News & Events

Pat's journey with AFib and the Convergent procedure

Pat with a baby in his lapPat, 66, eats foods that are healthy, doesn't drink or smoke and has always been extremely active and athletic. As the owner of a commercial cleaning company and a one-man show, he is constantly on his feet, moving from one office building to another. 

“I work out daily, lift weights, do cardio exercises, love playing golf, with my grandchildren and have a job that is physically demanding,” said Pat. “A few years ago, I began having shortness of breath and feeling light headed, and was so surprised to hear from my doctor that I had a medical condition called AFib (atrial fibrillation).”

His doctor prescribed medication that helped, until he ended up in the emergency department at MelroseWakefield Hospital with congestive heart failure. After eight days, eight electrical cardioversions, and several medication adjustments, Pat’s heart was pumping normally again, and he was released from the hospital.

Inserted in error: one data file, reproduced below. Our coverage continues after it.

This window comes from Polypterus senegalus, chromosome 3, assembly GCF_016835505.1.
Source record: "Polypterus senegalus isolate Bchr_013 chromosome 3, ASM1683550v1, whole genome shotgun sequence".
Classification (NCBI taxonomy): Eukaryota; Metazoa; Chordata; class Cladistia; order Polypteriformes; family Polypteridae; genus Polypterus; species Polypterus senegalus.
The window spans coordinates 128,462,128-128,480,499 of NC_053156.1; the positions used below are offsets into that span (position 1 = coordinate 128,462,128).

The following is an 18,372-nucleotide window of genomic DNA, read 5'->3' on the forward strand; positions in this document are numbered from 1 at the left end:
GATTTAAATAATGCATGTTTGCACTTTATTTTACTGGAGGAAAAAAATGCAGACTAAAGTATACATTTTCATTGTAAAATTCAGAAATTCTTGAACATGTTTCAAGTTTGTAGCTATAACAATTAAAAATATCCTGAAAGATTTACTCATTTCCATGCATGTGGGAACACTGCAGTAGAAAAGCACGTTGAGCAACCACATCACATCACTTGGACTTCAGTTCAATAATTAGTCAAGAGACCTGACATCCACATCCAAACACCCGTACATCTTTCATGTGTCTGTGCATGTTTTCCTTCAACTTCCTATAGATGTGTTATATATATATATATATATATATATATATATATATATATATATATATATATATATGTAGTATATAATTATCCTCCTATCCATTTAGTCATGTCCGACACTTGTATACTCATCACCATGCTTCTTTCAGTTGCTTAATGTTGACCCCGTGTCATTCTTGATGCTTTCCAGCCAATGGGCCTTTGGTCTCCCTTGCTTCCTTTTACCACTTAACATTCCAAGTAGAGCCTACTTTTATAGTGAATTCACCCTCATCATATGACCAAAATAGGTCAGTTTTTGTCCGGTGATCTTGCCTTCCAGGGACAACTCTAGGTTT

The timing was perfect. Just two days later, Pat was inducted into his high school’s Athletic Hall of Fame for his role playing on four sports teams: football, basketball, baseball, and track. About a month later, as part of his treatment plan, Pat had his ninth electrical cardioversion procedure. He felt much better and was excited to return to his active lifestyle. 

The path to an innovative and minimally invasive procedure

Unfortunately, Pat’s AFIB symptoms soon returned. At that point, Pat’s local cardiologist recommended he see Munther K. Homoud, MD, Co-Director of the New England Cardiac Arrhythmia Center at Tufts Medical Center in Boston, and be evaluated for a cardiac catheter ablation. He told Pat that Dr. Homoud, in addition to being one of the best cardiologists around, was “one of the nicest men” he would ever meet.